Metro Councilman John Delgado is backing away from his recent pledge to find the money to add employee pay raises to the mayor’s proposed 2015 budget that will be voted on Tuesday.
Delgado said weeks ago that he was thumbing through the $830 million budget document and carving out money he thought could be diverted to a 2 percent, $3.6 million pay raise for East Baton Rouge Parish government workers. Several other Metro Council members had joined his rallying cry, saying they would vote to add pay raises to the budget if the money was available.
But Delgado softened his once firm stance Monday, saying he simply could not find the additional money to pay for the raises. He would not say whether he will vote for the mayor’s budget.
If the Metro Council approves Mayor-President Kip Holden’s budget without a rewrite, it will be just the next chapter in the familiar tale of city workers finding their quest for pay hikes unfulfilled.
Despite the change in tone from their biggest supporter, Department of Public Works union representatives on Monday were still pushing for the Metro Council to consider including a raise on Tuesday in the 2015 budget.
“We’ve been in direct communication with several Metro Council members about maybe finding a way to provide raises for DPW workers in the budget,” said LaTanja Silvester, the president of the local Service Employees International Union.
Chief Administrative Officer William Daniel has offered city workers a different kind of pay increase, saying the Holden administration instead wants to move on a restructured city pay plan in early 2015 that would include not only pay raises but also cut benefits.
Delgado says that once city revenue numbers are available in January, he also will support passing a budget supplement. He advocated that the supplement would include across-the-board pay raises for public works employees, police officers and firefighters.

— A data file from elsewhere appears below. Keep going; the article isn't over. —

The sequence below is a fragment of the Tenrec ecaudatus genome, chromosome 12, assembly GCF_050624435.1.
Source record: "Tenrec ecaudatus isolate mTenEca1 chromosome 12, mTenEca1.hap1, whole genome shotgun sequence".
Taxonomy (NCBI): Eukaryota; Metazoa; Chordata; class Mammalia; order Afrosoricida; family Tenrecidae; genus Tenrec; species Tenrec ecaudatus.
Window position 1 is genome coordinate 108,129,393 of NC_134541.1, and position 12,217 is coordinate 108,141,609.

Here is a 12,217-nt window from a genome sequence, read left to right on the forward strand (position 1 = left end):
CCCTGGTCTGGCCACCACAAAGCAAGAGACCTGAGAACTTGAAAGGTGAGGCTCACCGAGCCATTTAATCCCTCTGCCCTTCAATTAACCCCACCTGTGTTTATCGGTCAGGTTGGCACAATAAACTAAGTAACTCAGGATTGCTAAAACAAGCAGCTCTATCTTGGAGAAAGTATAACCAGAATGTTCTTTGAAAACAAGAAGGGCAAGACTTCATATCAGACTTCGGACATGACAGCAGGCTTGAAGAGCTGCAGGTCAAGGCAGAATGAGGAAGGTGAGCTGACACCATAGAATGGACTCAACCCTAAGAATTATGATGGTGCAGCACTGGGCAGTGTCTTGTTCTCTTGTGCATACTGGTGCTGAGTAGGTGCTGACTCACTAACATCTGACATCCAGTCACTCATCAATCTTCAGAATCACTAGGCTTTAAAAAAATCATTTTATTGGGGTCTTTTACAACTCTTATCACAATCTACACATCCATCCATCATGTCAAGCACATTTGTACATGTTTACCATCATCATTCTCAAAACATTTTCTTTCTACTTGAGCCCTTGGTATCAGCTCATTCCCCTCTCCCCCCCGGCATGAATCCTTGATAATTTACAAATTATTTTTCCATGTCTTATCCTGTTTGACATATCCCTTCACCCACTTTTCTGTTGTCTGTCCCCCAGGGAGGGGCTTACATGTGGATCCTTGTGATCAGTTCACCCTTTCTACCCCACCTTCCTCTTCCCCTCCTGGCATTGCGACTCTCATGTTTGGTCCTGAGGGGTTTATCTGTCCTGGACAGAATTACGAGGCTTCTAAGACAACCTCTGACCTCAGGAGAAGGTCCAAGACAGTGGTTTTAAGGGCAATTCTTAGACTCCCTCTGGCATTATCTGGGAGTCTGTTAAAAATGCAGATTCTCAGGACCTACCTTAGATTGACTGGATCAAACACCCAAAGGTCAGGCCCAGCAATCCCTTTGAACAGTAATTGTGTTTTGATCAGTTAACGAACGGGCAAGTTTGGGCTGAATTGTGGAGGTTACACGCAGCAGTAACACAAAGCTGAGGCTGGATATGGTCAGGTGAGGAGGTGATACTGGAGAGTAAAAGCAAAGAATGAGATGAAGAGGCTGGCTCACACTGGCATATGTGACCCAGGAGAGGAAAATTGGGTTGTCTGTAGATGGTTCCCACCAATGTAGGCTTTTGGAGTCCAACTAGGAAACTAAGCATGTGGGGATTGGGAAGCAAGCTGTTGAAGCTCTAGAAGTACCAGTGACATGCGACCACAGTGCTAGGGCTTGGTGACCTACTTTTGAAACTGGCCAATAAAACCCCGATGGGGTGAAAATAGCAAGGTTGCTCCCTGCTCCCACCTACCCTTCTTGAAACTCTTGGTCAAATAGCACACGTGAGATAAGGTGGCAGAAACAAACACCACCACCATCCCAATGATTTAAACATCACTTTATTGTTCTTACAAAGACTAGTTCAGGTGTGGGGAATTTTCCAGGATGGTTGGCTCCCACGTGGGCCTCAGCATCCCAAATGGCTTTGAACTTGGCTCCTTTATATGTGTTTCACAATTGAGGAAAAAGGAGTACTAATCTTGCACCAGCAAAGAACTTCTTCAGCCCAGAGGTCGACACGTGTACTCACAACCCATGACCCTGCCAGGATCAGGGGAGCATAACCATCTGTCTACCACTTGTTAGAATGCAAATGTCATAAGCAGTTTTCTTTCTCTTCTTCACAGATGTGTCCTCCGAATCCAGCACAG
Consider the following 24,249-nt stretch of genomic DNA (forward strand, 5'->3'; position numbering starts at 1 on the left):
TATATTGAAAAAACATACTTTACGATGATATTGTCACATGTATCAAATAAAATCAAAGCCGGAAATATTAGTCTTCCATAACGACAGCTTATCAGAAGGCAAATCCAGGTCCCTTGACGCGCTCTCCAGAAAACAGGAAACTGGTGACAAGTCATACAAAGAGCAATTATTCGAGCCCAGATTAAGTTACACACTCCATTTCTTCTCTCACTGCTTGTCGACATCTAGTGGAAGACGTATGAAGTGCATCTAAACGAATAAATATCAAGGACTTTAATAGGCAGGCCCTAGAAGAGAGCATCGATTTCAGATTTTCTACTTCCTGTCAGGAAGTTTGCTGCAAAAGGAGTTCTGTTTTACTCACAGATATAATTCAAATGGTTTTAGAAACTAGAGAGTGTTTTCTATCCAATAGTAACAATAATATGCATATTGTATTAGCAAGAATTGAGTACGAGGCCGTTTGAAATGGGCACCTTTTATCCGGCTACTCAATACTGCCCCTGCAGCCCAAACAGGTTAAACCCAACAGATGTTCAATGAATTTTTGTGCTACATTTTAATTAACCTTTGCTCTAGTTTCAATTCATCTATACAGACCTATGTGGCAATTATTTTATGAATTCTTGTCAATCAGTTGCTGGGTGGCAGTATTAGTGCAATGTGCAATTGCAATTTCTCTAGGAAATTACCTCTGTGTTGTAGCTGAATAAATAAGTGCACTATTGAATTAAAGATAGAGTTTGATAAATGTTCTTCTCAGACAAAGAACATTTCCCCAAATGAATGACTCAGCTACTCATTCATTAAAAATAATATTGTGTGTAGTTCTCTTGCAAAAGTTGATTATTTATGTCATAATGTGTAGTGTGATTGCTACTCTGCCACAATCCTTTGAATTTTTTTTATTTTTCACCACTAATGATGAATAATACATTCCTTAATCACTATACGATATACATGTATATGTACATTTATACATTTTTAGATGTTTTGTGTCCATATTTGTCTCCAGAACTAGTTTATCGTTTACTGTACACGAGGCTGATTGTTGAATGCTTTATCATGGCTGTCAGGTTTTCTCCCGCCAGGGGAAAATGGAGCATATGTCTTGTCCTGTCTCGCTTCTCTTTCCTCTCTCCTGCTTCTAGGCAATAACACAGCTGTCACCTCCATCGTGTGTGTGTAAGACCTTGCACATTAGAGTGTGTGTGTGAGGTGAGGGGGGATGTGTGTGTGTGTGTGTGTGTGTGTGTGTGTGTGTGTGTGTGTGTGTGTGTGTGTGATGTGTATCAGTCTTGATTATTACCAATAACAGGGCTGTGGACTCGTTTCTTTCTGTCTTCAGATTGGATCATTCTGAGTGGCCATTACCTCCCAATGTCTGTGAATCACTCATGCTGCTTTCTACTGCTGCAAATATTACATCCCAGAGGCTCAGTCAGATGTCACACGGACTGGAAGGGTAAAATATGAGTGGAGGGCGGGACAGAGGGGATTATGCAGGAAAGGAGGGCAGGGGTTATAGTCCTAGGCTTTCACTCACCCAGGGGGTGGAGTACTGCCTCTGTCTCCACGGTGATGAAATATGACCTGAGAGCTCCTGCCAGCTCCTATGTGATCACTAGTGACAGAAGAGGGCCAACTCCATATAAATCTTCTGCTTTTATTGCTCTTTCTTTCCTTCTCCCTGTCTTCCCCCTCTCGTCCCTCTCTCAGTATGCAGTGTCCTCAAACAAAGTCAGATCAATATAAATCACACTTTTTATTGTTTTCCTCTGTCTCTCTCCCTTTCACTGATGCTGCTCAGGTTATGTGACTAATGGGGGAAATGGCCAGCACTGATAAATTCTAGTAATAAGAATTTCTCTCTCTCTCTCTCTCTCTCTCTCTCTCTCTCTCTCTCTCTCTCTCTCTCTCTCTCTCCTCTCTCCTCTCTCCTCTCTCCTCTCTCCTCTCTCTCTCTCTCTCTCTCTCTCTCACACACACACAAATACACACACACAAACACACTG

Daniel’s pay plan changes have not been widely popular among any city workers. Union representatives for DPW, police and fire have been at the negotiating table with him for months now.
“I’m happy to do a budget supplement with or without their proposed pay plan,” Delgado said.
Holden’s proposed budget includes yearly pay increases for workers making their way through the city-parish pay scale but no additional raises. Most city workers, who complain they are underpaid compared with employees in other cities, have gone more than five years without raises.
While Delgado is backing down, DPW union representatives are putting on one final stand. Silvester, the local union president, released a poll Monday that shows Baton Rouge voters agree DPW employees “should be paid a fair wage for the work they perform.”
“It’s important that we fight for the workers who are the lowest-paid,” Silvester said.
The poll, conducted by Revily, a polling company in Atlanta, surveyed 1,700 people in Baton Rouge over two hours on Dec. 5. The automated-call poll, which Revily said had a margin of error of plus or minus 2.5 percent, also shows 45.97 percent of those interviewed would strongly support a 5 percent DPW pay raise if it would not require a tax increase. That question followed another question that asked if respondents believe DPW employees deserve a fair wage — 52 percent strongly agreed.
City-parish officials have repeatedly said that giving any raise higher than 2 percent is unrealistic and trying to find enough money for a 2 percent raise has been enough of a challenge.
Holden previously said any revisions to the 2015 budget could have dire implications for the city-parish as a whole. He issued the same warning the last time Metro Council members challenged the proposed budget in 2011.
The Metro Council will meet to approve the mayor’s proposed budget at 4 p.m. Tuesday at City Hall.